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Five Relationship Patterns That Rule Your Dating Life

Posted on: March 26th, 2014 by admin No Comments

What are the pervasive relationship patterns that we repeat over and over?

It’s important to know that often the relationship patterns we are entrenched in are largely unconscious to us.  Suddenly, we find ourselves entangled in something and not sure how we got there, or how we didn’t recognize it sooner.  We are unaware that these patterns exist, so we can’t extricate ourselves from them.  We have been observing other people in our lives doing them since childhood.  They become the normal background of our lives; never questioning the veracity of these assumptions.  We come to assume that everyone is like that.

So, these relationship patterns are especially sneaky because they rule our lives without us knowing it, like a subliminal message under a television show telling you to eat chocolate.  You know something is amiss, but you can’t put your finger on it.  You feel powerless over your inability to find a healthy relationship.  If you want to change how your life is ruled by your subconscious thinking, you first must get to know your pitfalls!

Here are 5 examples of relationship patterns that rule your dating life:

Relationship Pattern #1:  “I must be polite no matter what.”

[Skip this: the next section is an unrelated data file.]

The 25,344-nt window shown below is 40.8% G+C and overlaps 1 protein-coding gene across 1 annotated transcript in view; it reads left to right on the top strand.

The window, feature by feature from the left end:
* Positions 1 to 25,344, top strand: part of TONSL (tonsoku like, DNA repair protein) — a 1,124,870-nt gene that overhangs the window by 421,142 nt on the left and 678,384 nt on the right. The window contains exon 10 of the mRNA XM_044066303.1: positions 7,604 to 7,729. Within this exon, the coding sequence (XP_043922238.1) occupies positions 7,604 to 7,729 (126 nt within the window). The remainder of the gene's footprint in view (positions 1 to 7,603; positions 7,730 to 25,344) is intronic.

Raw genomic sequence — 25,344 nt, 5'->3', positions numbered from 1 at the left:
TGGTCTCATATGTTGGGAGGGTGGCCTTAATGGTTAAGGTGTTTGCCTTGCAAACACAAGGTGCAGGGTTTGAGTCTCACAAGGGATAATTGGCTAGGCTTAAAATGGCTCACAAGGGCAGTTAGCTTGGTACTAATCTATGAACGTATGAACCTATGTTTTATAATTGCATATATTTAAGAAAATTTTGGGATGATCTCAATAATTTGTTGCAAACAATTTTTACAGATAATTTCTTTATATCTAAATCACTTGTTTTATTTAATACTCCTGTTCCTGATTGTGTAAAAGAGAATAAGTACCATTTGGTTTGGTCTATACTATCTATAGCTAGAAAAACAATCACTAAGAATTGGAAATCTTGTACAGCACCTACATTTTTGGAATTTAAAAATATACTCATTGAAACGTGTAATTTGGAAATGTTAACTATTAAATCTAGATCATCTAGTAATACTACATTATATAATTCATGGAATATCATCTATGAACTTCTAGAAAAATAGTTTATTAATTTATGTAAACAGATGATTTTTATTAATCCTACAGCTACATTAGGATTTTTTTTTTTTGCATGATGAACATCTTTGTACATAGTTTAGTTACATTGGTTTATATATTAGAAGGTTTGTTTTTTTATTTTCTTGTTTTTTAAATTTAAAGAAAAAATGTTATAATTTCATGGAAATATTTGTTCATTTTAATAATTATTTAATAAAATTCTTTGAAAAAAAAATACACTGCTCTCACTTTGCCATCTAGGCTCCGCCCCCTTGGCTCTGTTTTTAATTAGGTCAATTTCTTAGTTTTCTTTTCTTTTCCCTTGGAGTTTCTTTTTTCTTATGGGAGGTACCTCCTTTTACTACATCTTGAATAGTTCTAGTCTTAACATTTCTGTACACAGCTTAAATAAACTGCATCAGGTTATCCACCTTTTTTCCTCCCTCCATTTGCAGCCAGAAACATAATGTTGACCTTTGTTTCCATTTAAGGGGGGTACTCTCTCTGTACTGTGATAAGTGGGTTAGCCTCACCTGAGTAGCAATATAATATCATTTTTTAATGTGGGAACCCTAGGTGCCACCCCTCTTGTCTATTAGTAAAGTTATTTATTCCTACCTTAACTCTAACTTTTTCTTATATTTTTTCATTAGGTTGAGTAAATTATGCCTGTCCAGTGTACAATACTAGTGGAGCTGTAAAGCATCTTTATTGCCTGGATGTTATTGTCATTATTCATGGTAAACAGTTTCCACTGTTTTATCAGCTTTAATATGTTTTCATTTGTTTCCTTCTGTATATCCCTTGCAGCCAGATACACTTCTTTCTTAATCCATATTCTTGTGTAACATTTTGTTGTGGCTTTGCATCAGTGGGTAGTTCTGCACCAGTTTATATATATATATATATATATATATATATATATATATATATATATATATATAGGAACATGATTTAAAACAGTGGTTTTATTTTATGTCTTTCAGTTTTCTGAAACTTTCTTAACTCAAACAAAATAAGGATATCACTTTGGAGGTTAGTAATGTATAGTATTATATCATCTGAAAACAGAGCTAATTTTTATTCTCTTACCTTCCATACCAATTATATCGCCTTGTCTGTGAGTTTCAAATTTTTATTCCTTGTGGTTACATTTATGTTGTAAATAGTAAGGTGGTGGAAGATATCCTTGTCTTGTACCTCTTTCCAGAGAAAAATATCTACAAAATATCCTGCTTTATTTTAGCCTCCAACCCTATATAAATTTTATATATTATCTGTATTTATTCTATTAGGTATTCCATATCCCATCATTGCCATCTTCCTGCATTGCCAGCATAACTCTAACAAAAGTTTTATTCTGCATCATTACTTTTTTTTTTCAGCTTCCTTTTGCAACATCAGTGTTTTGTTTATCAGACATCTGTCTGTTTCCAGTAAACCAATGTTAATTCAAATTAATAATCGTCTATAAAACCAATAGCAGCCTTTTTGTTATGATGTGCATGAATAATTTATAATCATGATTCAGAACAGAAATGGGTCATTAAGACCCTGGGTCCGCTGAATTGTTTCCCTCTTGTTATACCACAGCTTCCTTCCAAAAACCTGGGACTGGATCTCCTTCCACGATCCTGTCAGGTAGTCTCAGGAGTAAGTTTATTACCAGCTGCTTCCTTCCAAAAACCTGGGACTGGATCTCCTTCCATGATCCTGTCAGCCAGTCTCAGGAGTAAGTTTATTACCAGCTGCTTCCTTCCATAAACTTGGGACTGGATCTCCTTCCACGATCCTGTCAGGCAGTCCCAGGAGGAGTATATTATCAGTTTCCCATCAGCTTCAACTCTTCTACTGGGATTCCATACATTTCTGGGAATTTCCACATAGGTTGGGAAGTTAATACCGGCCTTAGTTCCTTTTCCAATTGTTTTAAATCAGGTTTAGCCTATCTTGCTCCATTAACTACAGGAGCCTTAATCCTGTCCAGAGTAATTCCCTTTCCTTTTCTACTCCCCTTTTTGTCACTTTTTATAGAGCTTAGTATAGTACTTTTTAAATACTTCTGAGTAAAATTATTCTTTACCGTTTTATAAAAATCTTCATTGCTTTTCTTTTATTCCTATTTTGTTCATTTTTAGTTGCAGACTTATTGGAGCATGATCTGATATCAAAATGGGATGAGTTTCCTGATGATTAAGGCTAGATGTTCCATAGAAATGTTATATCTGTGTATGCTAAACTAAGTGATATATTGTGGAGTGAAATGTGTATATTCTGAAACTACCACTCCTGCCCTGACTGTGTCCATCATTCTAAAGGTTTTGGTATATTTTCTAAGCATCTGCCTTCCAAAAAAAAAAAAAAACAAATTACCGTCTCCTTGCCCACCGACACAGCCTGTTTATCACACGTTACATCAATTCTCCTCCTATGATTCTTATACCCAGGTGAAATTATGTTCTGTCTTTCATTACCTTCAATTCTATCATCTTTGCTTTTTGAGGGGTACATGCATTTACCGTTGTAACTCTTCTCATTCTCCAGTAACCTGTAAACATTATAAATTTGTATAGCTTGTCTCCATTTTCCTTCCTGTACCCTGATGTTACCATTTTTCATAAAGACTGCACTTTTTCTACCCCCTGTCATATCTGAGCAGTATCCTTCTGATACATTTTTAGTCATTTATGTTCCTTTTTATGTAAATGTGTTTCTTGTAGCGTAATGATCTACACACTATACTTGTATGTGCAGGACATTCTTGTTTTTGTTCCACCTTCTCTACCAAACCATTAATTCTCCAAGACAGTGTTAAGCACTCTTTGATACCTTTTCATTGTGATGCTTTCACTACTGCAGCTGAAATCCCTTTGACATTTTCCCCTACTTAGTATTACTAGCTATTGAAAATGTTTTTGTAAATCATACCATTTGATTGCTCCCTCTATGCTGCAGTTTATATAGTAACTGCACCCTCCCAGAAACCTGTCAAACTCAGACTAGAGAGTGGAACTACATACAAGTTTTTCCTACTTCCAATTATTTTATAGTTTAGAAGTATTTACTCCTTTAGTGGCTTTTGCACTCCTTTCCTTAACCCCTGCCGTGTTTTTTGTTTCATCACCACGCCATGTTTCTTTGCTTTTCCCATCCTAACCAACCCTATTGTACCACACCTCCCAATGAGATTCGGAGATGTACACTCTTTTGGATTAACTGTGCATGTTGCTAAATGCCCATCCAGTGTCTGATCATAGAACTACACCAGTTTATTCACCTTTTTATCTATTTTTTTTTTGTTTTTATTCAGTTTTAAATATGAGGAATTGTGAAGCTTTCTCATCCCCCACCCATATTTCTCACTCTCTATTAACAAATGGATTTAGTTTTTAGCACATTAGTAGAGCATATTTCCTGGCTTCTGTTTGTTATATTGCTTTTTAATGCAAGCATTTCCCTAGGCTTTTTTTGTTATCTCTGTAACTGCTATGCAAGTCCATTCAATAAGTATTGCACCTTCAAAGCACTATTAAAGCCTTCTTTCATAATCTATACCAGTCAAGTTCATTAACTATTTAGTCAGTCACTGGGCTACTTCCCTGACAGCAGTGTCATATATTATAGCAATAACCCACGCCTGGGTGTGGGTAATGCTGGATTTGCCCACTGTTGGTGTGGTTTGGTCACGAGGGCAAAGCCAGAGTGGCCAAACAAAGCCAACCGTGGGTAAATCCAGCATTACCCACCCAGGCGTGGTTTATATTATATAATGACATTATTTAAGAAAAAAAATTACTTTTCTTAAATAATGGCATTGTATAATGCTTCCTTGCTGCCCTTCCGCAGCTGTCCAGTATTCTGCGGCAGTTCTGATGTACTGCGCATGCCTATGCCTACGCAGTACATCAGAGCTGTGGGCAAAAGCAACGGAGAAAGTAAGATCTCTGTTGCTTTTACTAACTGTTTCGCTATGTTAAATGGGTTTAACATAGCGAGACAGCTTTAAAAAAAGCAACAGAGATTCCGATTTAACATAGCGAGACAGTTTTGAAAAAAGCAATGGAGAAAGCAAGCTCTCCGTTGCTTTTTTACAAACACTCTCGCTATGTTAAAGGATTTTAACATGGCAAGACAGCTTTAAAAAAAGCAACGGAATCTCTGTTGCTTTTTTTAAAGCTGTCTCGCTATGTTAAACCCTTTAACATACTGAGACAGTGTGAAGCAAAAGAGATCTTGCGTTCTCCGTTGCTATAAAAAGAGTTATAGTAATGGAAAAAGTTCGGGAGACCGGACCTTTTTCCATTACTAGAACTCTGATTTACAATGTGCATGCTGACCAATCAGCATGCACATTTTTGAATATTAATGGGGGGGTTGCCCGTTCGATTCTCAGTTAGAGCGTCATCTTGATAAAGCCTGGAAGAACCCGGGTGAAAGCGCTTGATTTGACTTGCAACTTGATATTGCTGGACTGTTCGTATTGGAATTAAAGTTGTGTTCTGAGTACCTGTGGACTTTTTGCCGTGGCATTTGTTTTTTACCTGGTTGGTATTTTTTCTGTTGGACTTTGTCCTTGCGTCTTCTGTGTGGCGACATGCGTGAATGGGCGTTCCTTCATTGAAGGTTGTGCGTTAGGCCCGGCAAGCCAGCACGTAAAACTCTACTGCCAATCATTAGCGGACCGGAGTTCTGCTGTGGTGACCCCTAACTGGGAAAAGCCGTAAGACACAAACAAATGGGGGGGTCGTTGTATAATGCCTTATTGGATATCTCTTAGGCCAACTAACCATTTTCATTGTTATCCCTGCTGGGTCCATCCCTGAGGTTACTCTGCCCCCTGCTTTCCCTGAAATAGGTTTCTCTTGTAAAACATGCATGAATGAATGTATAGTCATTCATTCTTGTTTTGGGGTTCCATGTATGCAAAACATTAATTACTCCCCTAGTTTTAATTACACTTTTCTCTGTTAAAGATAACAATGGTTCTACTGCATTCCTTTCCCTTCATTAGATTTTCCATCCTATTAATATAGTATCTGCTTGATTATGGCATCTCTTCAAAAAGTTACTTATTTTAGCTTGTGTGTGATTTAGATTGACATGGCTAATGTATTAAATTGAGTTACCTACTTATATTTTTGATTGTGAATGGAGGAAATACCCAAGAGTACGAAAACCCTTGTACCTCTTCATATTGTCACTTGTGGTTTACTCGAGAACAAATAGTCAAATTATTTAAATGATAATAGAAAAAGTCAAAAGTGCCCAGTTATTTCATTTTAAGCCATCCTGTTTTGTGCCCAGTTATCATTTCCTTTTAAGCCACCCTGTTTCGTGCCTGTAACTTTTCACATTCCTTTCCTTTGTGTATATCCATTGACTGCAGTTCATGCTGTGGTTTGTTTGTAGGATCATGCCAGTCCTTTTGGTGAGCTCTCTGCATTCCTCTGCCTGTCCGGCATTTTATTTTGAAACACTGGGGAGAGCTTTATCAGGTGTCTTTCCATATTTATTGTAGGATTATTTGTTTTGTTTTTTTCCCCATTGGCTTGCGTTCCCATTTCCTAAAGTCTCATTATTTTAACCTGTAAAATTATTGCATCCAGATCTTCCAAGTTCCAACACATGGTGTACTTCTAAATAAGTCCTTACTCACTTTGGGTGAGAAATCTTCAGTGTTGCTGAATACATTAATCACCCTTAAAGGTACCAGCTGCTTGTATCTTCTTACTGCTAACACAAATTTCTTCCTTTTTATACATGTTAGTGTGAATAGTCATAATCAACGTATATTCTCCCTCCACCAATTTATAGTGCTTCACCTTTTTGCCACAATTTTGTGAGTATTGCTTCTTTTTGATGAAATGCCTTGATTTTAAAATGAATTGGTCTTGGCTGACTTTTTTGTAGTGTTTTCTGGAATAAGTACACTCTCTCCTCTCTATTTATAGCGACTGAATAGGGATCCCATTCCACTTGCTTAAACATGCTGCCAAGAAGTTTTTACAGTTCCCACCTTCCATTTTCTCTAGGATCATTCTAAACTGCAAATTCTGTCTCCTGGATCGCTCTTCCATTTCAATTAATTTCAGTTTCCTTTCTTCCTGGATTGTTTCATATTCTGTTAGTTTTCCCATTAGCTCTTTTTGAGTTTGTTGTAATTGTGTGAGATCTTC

Maybe you’ve watched nasty behavior being accepted or going unchallenged.  Everyone sort of tiptoes around that behavior, so it appears that it is okay to behave in a rude manner.  You now ignore bad behavior.  However, it can be deadly if we ignore bad behavior in someone we are dating.  Instead of it being a warning sign, we view it as normal.  Suddenly, you wake up after years and realize that you are with someone who has been abusing you for years.

Sometimes we think it’s okay to treat people poorly.  Occasionally, couples come to me and are shocked that they are not allowed to be mean to each other.  They get into this habit because over years, their trust and love have eroded by daily doses of meanness.  The other problem with this pattern is, if you are always being nice, you never say what you really think.  If you do that in a relationship, your spouse will never really know who you are.  In reality, you will remain strangers living in the same house.  If you got the message that it was never okay to be angry, then you could wind up being in an unfulfilling relationship with no true connection to your deeper self.

Relationship Pattern #2:  “I don’t talk about myself.”

If you are a very private person, or you feel that what you have to say is unimportant or might be ridiculed, you may have decided to keep quiet.  This sets you up to be the perfect person for a very narcissistic mate!  Narcissistic people are more than happy to talk about themselves and dominate the conversation.  You think this is great, because you don’t really like to talk.  You feel uncomfortable opening up, and they can be very entertaining!  Then, oops, you realize later, sometimes much later, that the person you are with really only cares about themselves.  This makes for a lonely life, one where your needs are ignored.

Relationship Pattern #3: “I must rescue and fix others.”

One example of this is if your father was an alcoholic who always got himself and the family into trouble.  Now, you try to head off any problems at the pass.  You always try to predict what could go wrong, then try to fix it before it happens.  You pick people who need lots of help.  They become your project, like someone who likes to purchase fixer-upper houses.  In the end, you wind up feeling unappreciated and exhausted.